Guitar sales rose phenomenally and a new British pop music began to develop – especially in provincial cities such as Liverpool, Manchester and Newcastle where one-time skiffle outfits were evolving naturally into Rock & Roll groups. In 1961 it was estimated that around 350 groups were operating in Liverpool alone, and it was almost inevitable that one of these would rise to the top eventually.
What nobody could have foreseen was what an effect The Beatles would have on rock music around the world.
The success of The Beatles revitalised the music scene as never before. Literally, thousands of groups were formed in the aftermath of Beatlemania, and between 1964 and 1966 home-grown British beat music swamped Britain and the world.
The Fab Four effectively put America back in touch with its own rock heritage, reviving the dynamism of Rock & Roll and breathing new life into half-forgotten styles.
As in Britain, they sparked off a massive explosion of new groups – an explosion which was further enhanced by the ‘British Invasion‘ of other innovative groups from the UK.
As the music world entered the late Sixties, many of the changes set in motion earlier in the decade ultimately came to fruition.
Popular music became more socially aware, more experimental, and musicians attained a degree of artistic control over their music that would have been unthinkable a short ten years before.
Whilst established stars, especially The Beatles (three Number Ones with We Can Work It Out, Paperback Writer and Eleanor Rigby) and The Rolling Stones (three Top Five hits with Nineteenth Nervous Breakdown, Paint It Black and Have You Seen Your Mother Baby?), were releasing brilliant recordings, new British acts couldn’t seem to come up with anything substantial in 1966. Most appeared to have an aura of novelty about them as if they were just more products of the trite and ephemeral pop machine.
Other successful British acts of the year included The Troggs and Dave Dee, Dozy, Beaky, Mick and Tich. If Dave Dee’s television appearances seemed contrived, so too did those of The New Vaudeville Band. Their brassy oompah and megaphone vocals recalled The Temperance Seven, and though they weren’t around for long they had a pair of sizeable hits with Winchester Cathedral and Peek A Boo.
Neil Christian, a rocker since the late 50s, had his first and last hit with That’s Nice, New Yorker Roy C had a UK-only smash hit with Shotgun Wedding, Crispian St Peters had a quick fling with You Were On My Mind and The Pied Piper, and The Merseybeats reappeared as a trimmed-down duo called The Merseys but Sorrow was to be their only success.
Alan Price – a refugee from The Animals – went on to carve a respectable solo career after his 1966 debut, I Put A Spell On You. He had six trips into the Top 20 and subsequently snuggled into television and cabaret work, and by the 70s had established himself as a film soundtrack writer.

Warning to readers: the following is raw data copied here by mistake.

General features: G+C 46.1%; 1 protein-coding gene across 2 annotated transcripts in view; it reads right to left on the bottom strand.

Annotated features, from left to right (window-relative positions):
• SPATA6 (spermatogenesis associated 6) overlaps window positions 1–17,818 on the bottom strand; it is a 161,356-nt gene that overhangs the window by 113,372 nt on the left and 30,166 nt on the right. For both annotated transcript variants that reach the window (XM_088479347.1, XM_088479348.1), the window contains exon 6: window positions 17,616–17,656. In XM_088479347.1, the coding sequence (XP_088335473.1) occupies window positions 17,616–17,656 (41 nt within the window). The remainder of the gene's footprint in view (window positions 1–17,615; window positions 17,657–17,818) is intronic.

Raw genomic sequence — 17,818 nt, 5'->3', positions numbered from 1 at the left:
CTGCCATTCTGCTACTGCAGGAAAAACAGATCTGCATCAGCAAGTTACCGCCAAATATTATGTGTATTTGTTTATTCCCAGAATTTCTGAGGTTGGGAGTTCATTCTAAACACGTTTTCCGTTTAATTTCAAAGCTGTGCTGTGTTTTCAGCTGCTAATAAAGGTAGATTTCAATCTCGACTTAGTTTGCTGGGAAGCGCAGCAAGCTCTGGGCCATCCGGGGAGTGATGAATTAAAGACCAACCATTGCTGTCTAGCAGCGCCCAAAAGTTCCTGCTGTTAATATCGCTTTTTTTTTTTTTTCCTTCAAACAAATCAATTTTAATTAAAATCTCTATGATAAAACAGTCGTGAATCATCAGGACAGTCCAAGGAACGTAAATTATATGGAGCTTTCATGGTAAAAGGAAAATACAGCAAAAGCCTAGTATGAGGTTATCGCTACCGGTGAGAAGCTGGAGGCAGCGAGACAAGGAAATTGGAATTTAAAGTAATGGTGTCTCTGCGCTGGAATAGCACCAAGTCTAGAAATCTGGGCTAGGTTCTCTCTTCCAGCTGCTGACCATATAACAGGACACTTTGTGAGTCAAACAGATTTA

Meanwhile, clubs around the country were still vibrating to the sound of blues from groups like John Mayall’s Blues Breakers, The Graham Bond Organisation and Chris Farlowe and The Thunderbirds. All had released singles to little response, but in 1966 Farlowe broke through with the Mick Jagger/Keith Richard-penned song Out Of Time, which became a surprise #1. Farlowe never repeated the feat, and after a chequered career with Colosseum and Atomic Rooster he retired to his London antique business, performing sporadically throughout the late seventies.
Bobby Hebb had an impressive start with Sunny but disappeared almost immediately – as did a number of bright and not-so-bright prospects including Robert Parker with Barefootin’, The Capitols with Cool Jerk, Napoleon XIV with They’re Coming To Take Me Away, Ha Ha, and The Count Five with Psychotic Reaction.
The Happenings, a harmony group in the Four Seasons mould, made their mark with See You In September and I Got Rhythm, and a young New York group called The Left Banke made a stunning debut with Walk Away Renee. After a less powerful follow-up, Pretty Ballerina, the group’s main man Michael Brown left, and their brilliance withered.
Perhaps most significantly – thanks, especially to the efforts of Bob Dylan, The Beatles and The Rolling Stones – rock music, was coming to be seen as an instrument of change.
The late sixties were a time of great social and political upheaval, a time when traditional values were being questioned or discarded altogether. A new spirit of affluence and optimism engendered a liberal atmosphere which the youth of the Western world could embrace and exploit, albeit with the inevitable clash with authority, in the shape of parents, laws, and governments.
Popular music underwent a change which was both a reflection and an essential ingredient of the social revolution. A whirl of psychedelic noise ushered in the ‘Summer of Love‘ and as word spread there was a sudden migration of young people to the Haight-Ashbury area of San Francisco.
By 1966 the area was a thriving artistic community and also boasted two of the most influential radio stations – KSAN and KMPX – which were forerunners of the FM radio boom.